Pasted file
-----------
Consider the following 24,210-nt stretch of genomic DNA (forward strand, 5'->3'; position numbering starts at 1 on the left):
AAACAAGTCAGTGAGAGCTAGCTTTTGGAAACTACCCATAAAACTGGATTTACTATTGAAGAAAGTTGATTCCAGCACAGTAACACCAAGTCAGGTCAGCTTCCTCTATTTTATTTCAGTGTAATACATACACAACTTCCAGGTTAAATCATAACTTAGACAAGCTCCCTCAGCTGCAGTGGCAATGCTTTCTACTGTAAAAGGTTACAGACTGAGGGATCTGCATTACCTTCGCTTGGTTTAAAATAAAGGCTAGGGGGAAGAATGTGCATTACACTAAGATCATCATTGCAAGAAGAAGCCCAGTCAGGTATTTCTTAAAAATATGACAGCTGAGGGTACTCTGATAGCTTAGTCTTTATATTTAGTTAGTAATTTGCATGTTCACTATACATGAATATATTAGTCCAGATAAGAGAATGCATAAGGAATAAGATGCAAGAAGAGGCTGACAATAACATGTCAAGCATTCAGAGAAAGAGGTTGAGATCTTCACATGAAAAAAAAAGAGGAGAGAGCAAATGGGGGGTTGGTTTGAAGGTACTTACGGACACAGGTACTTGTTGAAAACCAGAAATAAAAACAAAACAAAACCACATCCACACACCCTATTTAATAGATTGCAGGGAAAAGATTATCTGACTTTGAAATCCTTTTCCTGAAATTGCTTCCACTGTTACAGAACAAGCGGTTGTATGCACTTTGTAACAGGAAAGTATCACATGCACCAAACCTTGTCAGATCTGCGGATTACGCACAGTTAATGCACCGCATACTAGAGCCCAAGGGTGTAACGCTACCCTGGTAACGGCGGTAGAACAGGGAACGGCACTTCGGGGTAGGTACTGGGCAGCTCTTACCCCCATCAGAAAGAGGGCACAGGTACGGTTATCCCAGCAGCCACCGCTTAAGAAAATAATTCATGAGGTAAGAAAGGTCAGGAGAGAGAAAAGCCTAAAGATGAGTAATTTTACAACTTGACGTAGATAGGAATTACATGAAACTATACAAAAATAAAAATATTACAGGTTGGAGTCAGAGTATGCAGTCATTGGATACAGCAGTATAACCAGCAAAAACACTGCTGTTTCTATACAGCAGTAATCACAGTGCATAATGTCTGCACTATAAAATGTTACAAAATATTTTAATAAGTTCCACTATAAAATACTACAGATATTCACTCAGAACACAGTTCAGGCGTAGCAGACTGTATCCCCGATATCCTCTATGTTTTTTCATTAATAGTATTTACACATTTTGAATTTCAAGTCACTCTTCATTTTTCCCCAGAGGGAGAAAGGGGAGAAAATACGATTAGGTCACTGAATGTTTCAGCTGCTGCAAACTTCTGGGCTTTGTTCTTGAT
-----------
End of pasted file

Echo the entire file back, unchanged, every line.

Consider the following 24,210-nt stretch of genomic DNA (forward strand, 5'->3'; position numbering starts at 1 on the left):
AAACAAGTCAGTGAGAGCTAGCTTTTGGAAACTACCCATAAAACTGGATTTACTATTGAAGAAAGTTGATTCCAGCACAGTAACACCAAGTCAGGTCAGCTTCCTCTATTTTATTTCAGTGTAATACATACACAACTTCCAGGTTAAATCATAACTTAGACAAGCTCCCTCAGCTGCAGTGGCAATGCTTTCTACTGTAAAAGGTTACAGACTGAGGGATCTGCATTACCTTCGCTTGGTTTAAAATAAAGGCTAGGGGGAAGAATGTGCATTACACTAAGATCATCATTGCAAGAAGAAGCCCAGTCAGGTATTTCTTAAAAATATGACAGCTGAGGGTACTCTGATAGCTTAGTCTTTATATTTAGTTAGTAATTTGCATGTTCACTATACATGAATATATTAGTCCAGATAAGAGAATGCATAAGGAATAAGATGCAAGAAGAGGCTGACAATAACATGTCAAGCATTCAGAGAAAGAGGTTGAGATCTTCACATGAAAAAAAAAGAGGAGAGAGCAAATGGGGGGTTGGTTTGAAGGTACTTACGGACACAGGTACTTGTTGAAAACCAGAAATAAAAACAAAACAAAACCACATCCACACACCCTATTTAATAGATTGCAGGGAAAAGATTATCTGACTTTGAAATCCTTTTCCTGAAATTGCTTCCACTGTTACAGAACAAGCGGTTGTATGCACTTTGTAACAGGAAAGTATCACATGCACCAAACCTTGTCAGATCTGCGGATTACGCACAGTTAATGCACCGCATACTAGAGCCCAAGGGTGTAACGCTACCCTGGTAACGGCGGTAGAACAGGGAACGGCACTTCGGGGTAGGTACTGGGCAGCTCTTACCCCCATCAGAAAGAGGGCACAGGTACGGTTATCCCAGCAGCCACCGCTTAAGAAAATAATTCATGAGGTAAGAAAGGTCAGGAGAGAGAAAAGCCTAAAGATGAGTAATTTTACAACTTGACGTAGATAGGAATTACATGAAACTATACAAAAATAAAAATATTACAGGTTGGAGTCAGAGTATGCAGTCATTGGATACAGCAGTATAACCAGCAAAAACACTGCTGTTTCTATACAGCAGTAATCACAGTGCATAATGTCTGCACTATAAAATGTTACAAAATATTTTAATAAGTTCCACTATAAAATACTACAGATATTCACTCAGAACACAGTTCAGGCGTAGCAGACTGTATCCCCGATATCCTCTATGTTTTTTCATTAATAGTATTTACACATTTTGAATTTCAAGTCACTCTTCATTTTTCCCCAGAGGGAGAAAGGGGAGAAAATACGATTAGGTCACTGAATGTTTCAGCTGCTGCAAACTTCTGGGCTTTGTTCTTGAT